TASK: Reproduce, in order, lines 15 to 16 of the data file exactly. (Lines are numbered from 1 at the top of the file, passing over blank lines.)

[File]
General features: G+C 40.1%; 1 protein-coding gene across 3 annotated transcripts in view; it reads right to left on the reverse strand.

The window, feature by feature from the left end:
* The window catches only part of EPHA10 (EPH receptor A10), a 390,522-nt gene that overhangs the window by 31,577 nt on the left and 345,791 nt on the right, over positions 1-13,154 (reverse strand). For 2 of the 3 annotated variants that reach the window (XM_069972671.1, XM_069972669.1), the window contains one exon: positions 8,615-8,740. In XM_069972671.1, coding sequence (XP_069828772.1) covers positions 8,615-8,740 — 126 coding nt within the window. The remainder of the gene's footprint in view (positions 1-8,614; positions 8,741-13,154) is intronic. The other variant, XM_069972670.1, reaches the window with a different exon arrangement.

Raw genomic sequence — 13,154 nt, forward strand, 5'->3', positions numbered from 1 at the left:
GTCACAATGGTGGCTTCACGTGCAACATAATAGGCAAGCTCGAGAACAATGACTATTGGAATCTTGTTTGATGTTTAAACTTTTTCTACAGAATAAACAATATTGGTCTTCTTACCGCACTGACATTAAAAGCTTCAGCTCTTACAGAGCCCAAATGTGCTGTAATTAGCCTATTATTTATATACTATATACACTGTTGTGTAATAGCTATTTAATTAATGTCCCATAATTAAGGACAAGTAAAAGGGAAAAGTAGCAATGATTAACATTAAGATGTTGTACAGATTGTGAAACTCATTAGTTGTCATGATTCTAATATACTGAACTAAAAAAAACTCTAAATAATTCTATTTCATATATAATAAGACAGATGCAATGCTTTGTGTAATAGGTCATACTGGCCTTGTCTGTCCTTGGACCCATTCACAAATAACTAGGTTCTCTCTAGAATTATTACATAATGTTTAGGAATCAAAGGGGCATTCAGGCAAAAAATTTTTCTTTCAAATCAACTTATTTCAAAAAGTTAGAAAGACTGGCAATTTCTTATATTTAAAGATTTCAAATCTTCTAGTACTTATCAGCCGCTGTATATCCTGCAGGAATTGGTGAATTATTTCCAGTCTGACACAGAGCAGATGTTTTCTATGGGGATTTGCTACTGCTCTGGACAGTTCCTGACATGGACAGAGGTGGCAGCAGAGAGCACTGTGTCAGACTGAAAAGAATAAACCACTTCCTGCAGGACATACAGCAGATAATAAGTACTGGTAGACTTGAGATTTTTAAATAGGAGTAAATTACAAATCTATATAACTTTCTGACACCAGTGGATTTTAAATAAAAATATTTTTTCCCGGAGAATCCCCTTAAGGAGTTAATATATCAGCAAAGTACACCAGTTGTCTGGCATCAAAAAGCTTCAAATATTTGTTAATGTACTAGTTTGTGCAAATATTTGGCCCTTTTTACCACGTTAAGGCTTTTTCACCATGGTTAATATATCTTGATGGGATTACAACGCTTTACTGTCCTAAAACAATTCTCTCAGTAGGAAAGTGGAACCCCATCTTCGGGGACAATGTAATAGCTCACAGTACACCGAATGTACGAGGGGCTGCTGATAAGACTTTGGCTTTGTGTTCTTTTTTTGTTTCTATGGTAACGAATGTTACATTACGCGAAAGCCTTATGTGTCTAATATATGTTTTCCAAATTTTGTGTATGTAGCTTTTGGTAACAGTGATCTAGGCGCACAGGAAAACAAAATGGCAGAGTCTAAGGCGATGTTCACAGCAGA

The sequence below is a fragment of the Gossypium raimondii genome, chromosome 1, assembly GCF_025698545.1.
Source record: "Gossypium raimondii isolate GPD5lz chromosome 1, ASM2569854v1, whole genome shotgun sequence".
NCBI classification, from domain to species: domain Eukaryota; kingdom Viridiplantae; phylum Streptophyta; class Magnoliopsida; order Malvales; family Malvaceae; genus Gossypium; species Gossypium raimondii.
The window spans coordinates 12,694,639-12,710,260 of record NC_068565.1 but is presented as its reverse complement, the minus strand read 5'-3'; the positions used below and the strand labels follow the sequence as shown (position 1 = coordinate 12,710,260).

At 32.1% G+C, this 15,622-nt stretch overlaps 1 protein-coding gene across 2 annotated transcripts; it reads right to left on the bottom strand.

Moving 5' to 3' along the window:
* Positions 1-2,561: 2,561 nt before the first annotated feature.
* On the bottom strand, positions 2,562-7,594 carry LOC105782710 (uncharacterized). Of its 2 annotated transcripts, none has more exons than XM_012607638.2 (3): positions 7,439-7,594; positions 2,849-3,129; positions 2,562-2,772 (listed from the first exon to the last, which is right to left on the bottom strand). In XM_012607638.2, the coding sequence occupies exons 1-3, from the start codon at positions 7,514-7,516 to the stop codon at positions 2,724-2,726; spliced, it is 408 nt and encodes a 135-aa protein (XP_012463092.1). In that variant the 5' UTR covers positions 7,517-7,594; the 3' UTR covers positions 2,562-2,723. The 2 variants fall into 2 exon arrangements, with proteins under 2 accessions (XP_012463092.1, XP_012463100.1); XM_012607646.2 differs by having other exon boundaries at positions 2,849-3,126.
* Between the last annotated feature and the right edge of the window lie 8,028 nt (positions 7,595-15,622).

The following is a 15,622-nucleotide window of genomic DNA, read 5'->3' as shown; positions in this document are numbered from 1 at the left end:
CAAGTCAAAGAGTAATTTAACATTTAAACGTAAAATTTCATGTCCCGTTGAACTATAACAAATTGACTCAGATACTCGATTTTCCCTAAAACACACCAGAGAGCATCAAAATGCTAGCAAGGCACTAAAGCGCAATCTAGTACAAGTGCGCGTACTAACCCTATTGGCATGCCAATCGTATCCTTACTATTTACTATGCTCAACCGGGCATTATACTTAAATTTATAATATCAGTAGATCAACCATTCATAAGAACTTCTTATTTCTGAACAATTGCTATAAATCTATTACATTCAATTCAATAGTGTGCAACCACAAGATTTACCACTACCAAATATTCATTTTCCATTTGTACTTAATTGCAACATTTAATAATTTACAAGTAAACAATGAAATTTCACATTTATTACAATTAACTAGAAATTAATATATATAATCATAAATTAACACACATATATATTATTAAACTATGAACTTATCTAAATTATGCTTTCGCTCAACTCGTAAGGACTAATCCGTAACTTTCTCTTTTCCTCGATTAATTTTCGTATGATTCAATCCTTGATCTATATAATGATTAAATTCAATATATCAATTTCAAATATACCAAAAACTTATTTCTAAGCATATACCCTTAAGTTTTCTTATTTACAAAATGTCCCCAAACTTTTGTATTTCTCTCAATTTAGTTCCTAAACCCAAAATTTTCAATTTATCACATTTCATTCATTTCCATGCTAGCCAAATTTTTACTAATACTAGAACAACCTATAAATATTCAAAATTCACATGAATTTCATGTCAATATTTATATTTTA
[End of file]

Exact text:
The following is a 15,622-nucleotide window of genomic DNA, read 5'->3' as shown; positions in this document are numbered from 1 at the left end:
CAAGTCAAAGAGTAATTTAACATTTAAACGTAAAATTTCATGTCCCGTTGAACTATAACAAATTGACTCAGATACTCGATTTTCCCTAAAACACACCAGAGAGCATCAAAATGCTAGCAAGGCACTAAAGCGCAATCTAGTACAAGTGCGCGTACTAACCCTATTGGCATGCCAATCGTATCCTTACTATTTACTATGCTCAACCGGGCATTATACTTAAATTTATAATATCAGTAGATCAACCATTCATAAGAACTTCTTATTTCTGAACAATTGCTATAAATCTATTACATTCAATTCAATAGTGTGCAACCACAAGATTTACCACTACCAAATATTCATTTTCCATTTGTACTTAATTGCAACATTTAATAATTTACAAGTAAACAATGAAATTTCACATTTATTACAATTAACTAGAAATTAATATATATAATCATAAATTAACACACATATATATTATTAAACTATGAACTTATCTAAATTATGCTTTCGCTCAACTCGTAAGGACTAATCCGTAACTTTCTCTTTTCCTCGATTAATTTTCGTATGATTCAATCCTTGATCTATATAATGATTAAATTCAATATATCAATTTCAAATATACCAAAAACTTATTTCTAAGCATATACCCTTAAGTTTTCTTATTTACAAAATGTCCCCAAACTTTTGTATTTCTCTCAATTTAGTTCCTAAACCCAAAATTTTCAATTTATCACATTTCATTCATTTCCATGCTAGCCAAATTTTTACTAATACTAGAACAACCTATAAATATTCAAAATTCACATGAATTTCATGTCAATATTTATATTTTA